AbstractGeneration of ocean surface boundary layer turbulence and coherent roll structures is examined in the context of wind-driven and geostrophic shear associated with horizontal density gradients using a large-eddy simulation model. Numerical experiments over a range of surface wind forcing and horizontal density gradient strengths, combined with linear stability analysis, indicate that the dominant instability mechanism supporting coherent roll development in these simulations is a mixed instability combining shear instability of the ageostrophic, wind-driven flow with symmetric instability of the frontal geostrophic shear. Disruption of geostrophic balance by vertical mixing induces an inertially rotating ageostrophic current, not forced directly by the wind, that initially strengthens the stratification, damps the instabilities, and reduces vertical mixing, but instability and mixing return when the inertial buoyancy advection reverses. The resulting rolls and instabilities are not aligned with the frontal zone, with an oblique orientation controlled by the Ekman-like instability. Mean turbulence is enhanced when the winds are destabilizing relative to the frontal orientation, but mean Ekman buoyancy advection is found to be relatively unimportant in these simulations. Instead, the mean turbulent kinetic energy balance is dominated by mechanical shear production that is enhanced when the wind-driven shear augments the geostrophic shear, while the resulting vertical mixing nearly eliminates any effective surface buoyancy flux from near-surface, cold-to-warm, Ekman buoyancy advection.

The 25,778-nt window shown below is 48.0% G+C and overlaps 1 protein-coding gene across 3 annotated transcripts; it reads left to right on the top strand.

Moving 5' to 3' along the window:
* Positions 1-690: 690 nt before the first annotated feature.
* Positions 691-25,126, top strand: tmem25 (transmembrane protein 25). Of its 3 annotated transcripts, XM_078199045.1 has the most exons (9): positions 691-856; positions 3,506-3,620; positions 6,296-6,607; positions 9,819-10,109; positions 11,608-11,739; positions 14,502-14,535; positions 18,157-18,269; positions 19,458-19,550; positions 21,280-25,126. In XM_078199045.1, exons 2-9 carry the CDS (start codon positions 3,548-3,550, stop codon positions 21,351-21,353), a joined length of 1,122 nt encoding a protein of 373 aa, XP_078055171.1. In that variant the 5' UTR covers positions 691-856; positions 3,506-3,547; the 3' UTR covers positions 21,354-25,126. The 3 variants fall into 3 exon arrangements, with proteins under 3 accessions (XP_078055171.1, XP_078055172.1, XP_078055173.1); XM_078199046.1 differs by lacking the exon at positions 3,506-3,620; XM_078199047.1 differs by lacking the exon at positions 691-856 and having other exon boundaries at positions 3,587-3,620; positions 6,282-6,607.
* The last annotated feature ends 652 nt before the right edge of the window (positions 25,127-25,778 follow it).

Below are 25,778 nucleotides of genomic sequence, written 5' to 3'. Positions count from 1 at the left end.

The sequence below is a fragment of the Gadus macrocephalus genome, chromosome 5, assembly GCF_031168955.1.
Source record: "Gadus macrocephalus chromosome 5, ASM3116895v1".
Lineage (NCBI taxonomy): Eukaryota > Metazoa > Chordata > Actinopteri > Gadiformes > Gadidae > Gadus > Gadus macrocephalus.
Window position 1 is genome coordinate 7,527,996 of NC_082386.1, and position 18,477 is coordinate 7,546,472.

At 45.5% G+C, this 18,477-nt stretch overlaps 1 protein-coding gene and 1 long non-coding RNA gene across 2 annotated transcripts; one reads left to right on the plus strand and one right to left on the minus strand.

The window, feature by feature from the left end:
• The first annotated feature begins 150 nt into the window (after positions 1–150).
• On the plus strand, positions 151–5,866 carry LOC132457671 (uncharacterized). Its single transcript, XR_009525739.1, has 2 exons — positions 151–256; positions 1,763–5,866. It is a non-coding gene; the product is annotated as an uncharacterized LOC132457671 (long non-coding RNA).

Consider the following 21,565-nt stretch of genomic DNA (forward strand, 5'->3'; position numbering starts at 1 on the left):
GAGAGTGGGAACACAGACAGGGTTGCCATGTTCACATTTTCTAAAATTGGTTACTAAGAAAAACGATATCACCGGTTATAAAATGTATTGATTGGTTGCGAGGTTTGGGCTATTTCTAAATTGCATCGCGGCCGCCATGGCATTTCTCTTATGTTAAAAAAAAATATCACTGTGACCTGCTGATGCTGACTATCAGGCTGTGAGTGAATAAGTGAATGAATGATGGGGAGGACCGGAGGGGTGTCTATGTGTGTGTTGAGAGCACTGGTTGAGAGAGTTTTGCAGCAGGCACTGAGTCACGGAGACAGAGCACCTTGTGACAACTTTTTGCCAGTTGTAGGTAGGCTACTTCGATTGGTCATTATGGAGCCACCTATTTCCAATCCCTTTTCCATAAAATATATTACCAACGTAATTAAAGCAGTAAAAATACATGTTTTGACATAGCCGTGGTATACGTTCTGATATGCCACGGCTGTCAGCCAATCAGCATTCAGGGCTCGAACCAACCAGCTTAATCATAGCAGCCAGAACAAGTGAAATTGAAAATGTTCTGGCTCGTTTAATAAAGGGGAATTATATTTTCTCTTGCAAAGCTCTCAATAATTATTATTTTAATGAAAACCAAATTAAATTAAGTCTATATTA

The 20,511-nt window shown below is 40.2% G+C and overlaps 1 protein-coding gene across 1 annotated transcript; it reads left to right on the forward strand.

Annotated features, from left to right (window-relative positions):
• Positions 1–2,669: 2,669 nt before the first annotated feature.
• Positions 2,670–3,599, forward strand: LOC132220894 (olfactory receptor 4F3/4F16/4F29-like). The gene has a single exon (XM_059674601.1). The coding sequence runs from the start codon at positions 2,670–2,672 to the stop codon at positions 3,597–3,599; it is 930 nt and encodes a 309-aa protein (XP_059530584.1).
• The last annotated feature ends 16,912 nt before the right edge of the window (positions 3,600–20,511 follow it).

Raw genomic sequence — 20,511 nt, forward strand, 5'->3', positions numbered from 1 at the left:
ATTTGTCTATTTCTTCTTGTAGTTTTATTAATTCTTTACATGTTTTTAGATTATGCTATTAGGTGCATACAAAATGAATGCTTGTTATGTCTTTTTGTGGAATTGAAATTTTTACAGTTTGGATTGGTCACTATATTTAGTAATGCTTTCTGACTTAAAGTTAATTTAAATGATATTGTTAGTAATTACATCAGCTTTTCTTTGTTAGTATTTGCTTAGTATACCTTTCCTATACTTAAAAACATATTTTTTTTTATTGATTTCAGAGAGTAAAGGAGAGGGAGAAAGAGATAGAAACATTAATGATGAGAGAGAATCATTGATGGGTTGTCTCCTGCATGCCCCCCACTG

Journal of Physical Oceanography – American Meteorological Society
Published: Oct 3, 2017
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